After making a number of classic films such as Breakfast at Tiffany’s and The Pink Panther series, one of director Blake Edwards last big hits was the multi-Oscar nominated Victor/Victoria. The gender-bending musical comedy is based on the 1933 German film Viktor und Viktoria, and it stars the director’s wife and world-renowned star Julie Andrews in the titular roles. While the two had collaborated frequently in previous films, Victor/Victoria gave Andrews the perfect showcase for her incredible voice. The match was so perfect that Edwards even adapted the movie into a hit Broadway production in 1995 where Andrews reprised her role. The movie has amazing musical numbers throughout, but Edwards does not forget to bring his trademark comedic prowess to craft something truly joyous and special.
Julie Andrews stars as Victoria Grant, an impoverished woman in 1930s Paris with a knockout voice that would do nearly anything just to get a meatball. Victoria is at the end of her rope as she auditions for a gig at Chez Lui, but her classically trained nature does not blend with the Parisian lifestyle that is booming at the time. Although her audition is unsuccessful, it impresses an aging gay performer at the club nicknamed Toddy (Robert Preston, The Music Man), who later stumbles across her at a restaurant where the two strike up a friendship. After a heated encounter with an ex, Toddy is inspired to makeover Victoria as “Count Victor Grazhinsky,” his Polish boyfriend and protégé that will soon star in the most lauded drag show that Paris has ever seen.
After successfully passing as Victor for the top agent in Paris, Victoria and Toddy soon secure a steady gig at a very successful nightclub where she dazzles from the opening night. The first big number at the club is “Le Jazz Hot,” a really bouncy, fun number to which Andrews brings a ferocity that brings the house down. The combination of the fiery performance from Victor(ia) and the glitzy, Oscar nominated costume catches the eye of King Marchand (James Garner, The Americanization of Emily), a handsome Chicago-based club owner with supposed ties to the mob. Marchand is shocked when the object of his desire is revealed to be a “man,” so much so that he refuses to believe it, which sets the course for the remainder of the movie.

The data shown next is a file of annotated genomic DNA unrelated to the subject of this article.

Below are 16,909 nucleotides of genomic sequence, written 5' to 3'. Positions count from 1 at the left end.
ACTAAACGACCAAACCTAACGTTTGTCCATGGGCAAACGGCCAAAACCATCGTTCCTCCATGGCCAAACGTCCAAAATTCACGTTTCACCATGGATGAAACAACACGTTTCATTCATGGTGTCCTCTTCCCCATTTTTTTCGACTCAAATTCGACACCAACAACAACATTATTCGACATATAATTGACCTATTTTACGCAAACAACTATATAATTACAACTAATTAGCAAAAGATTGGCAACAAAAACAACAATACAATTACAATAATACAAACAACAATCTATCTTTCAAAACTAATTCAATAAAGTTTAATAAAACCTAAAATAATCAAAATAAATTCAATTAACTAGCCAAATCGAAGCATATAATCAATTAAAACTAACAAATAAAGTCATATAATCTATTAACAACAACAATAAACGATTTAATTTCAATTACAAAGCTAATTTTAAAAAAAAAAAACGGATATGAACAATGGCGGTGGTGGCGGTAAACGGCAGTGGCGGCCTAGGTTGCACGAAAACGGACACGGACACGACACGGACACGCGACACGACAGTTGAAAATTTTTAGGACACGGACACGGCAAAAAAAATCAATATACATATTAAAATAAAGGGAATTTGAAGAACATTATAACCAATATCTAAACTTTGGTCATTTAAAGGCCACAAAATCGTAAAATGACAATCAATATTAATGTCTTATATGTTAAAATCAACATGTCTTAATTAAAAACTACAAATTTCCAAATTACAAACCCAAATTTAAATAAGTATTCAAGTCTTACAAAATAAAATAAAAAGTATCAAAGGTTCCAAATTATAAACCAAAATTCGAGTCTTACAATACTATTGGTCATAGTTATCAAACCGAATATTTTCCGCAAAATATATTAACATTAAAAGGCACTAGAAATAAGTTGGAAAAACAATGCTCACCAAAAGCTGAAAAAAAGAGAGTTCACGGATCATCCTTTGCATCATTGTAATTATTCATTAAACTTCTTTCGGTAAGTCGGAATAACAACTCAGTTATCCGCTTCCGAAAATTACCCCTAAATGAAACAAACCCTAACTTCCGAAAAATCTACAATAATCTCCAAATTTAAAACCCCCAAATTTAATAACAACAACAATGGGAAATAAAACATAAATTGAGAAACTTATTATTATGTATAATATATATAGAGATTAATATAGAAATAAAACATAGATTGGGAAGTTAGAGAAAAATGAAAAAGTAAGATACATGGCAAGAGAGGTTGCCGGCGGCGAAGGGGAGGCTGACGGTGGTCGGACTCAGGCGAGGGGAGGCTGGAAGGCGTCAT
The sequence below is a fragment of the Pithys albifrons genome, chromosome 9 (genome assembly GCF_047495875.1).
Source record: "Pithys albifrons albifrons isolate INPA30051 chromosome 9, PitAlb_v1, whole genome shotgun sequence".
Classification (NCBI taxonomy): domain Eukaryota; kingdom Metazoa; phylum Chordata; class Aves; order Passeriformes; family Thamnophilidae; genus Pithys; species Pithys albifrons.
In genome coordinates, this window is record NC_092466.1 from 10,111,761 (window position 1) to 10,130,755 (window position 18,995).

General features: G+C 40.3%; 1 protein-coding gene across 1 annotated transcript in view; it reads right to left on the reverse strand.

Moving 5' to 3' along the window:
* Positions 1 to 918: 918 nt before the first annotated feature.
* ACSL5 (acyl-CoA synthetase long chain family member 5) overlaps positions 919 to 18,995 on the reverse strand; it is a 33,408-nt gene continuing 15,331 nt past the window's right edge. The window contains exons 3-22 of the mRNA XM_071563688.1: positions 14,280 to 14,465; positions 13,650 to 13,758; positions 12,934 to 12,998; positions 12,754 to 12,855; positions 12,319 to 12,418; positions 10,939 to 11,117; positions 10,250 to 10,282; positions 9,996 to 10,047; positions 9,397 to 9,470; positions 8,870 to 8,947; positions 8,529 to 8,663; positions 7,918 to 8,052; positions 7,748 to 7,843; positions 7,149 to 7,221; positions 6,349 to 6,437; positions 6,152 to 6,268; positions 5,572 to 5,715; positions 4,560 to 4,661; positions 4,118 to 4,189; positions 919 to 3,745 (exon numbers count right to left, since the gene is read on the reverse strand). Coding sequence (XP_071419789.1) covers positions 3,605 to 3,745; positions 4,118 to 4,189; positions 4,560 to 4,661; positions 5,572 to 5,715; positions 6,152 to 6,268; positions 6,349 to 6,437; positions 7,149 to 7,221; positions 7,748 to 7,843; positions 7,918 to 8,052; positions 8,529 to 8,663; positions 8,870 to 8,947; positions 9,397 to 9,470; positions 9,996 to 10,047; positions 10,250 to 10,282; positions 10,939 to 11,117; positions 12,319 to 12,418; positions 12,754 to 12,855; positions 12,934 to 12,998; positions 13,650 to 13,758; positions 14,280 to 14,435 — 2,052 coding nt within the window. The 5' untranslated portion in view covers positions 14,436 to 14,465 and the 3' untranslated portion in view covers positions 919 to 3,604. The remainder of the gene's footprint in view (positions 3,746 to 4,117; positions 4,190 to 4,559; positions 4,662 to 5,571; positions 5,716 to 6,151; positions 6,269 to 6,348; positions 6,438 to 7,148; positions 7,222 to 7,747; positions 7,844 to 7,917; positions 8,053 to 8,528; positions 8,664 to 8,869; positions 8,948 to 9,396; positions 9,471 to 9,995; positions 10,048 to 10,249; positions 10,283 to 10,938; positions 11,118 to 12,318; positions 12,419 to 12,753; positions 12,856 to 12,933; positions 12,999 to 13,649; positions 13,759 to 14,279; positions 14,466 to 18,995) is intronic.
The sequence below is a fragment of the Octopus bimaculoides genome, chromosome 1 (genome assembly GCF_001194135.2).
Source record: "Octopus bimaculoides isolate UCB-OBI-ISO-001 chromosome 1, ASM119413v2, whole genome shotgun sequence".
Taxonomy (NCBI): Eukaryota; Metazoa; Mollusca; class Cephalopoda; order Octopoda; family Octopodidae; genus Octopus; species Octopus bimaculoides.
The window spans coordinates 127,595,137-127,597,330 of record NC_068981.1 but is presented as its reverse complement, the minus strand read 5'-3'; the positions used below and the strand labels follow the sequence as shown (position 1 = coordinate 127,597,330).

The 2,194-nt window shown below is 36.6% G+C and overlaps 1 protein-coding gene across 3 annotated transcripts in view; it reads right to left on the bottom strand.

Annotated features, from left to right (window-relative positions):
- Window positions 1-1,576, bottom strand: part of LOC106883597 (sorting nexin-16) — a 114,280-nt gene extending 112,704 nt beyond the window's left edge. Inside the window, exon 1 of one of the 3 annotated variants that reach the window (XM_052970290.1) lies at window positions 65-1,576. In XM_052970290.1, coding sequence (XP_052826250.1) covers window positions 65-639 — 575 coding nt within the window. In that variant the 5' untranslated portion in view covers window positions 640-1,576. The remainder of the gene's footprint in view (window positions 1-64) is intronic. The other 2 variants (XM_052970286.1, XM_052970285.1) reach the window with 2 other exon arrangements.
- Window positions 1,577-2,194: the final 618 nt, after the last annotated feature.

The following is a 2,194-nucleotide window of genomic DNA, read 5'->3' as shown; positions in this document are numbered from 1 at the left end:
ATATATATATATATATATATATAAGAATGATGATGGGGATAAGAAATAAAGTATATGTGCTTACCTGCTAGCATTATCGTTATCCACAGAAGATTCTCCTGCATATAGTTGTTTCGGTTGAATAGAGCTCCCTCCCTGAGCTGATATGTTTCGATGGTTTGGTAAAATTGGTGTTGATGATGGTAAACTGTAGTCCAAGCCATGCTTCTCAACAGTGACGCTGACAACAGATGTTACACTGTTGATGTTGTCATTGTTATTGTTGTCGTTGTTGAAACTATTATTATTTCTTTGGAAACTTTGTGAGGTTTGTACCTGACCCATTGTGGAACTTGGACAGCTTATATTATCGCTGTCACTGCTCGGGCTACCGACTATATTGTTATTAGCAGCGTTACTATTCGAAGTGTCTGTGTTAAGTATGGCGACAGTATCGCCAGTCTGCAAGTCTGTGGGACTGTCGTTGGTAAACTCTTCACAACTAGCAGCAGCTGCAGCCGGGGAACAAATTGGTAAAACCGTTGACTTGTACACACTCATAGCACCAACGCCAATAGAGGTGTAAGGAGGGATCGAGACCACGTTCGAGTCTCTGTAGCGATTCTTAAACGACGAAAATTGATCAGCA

Andrews and Garner have a very playful dynamic that brings a great amount of humor and heart to the movie. While there are a few issues with the gender swapping and homosexuality that raise a few eyebrows when viewed through modern lenses, the movie is surprisingly progressive and never punches down on these groups. The intention is filled with love and acceptance, and, for a movie made in the 80s portraying the 30s, it succeeds. The production design on this picture is intricately put together to bring a lavishness to these numbers that makes you aware you are watching something special, a labor of love. With an undeniably talented supporting cast and infectious musical numbers, Victor/Victoria is the perfect combination of comedy and musical that keeps you glued to the screen throughout.
Warner Archive brings Victor/Victoria to Blu-Ray with a dazzling 1080p transfer sourced from a 2K scan of the interpositive. Cinematographer Dick Bush shot the film very warmly with bright colors that match the excitement the music and performances are bringing to the screen. The transfer really makes these colors pop on screen while maintaining a beautiful clarity to the presentation. Edwards is a director that does not waste any space on screen, and it is a joy to be able to see what he intended so clearly. The black levels are solid throughout and the film grain is handled expertly.
The film is presented here with a dynamite lossless DTS-HD 5.1 Master Audio track. The musical numbers really come alive and utilize the surround speakers to great effect. The vocal clarity of both the singing and the dialogue is perfect throughout, mixing well with both the live instrumentation and the score. Speaking of the score, the legendary Henry Mancini (The Pink Panther) provides the delightful score to this film that won him his fourth and final Oscar in the category. This is an excellent sounding disc that perfectly represents how the film was meant to sound. This disc also includes optional English (SDH) subtitles.
- Commentary with Writer/Director Blake Edwards & Actress Julie Andrews: Husband and wife team Edwards and Andrews have a really fun and in-depth discussion about the making of the film. This one is well worth listening to!
- DVD Easter Egg: A 30-second clip of Blake Edwards discussing Julie’s performance in the movie
- Trailer: A zany, fast paced trailer that does not give too much of the film away and does a good job of conveying the feel of the movie.
Victor/Victoria is both a hilarious comedy and a exhilarating musical rolled into one with standout performances from Julie Andrews, James Garner and Robert Preston. Blake Edwards once again proves why he was lauded as one of the great directors of comedy, while at the same time breaking new ground by tackling ornate musical numbers. The movie is filled with heart and humor that leaves viewers with a smile on their face. Warner Archive has provided a outstanding technical presentation with nice extras, making this disc essential for your collection. Highly Recommended
Victor/Victoria can be purchased directly through Warner Archive or various other online retailers.
Note: Images presented in this review are not reflective of the image quality of the Blu-Ray.
Dillon is most comfortable sitting around in a theatre all day watching both big budget and independent movies.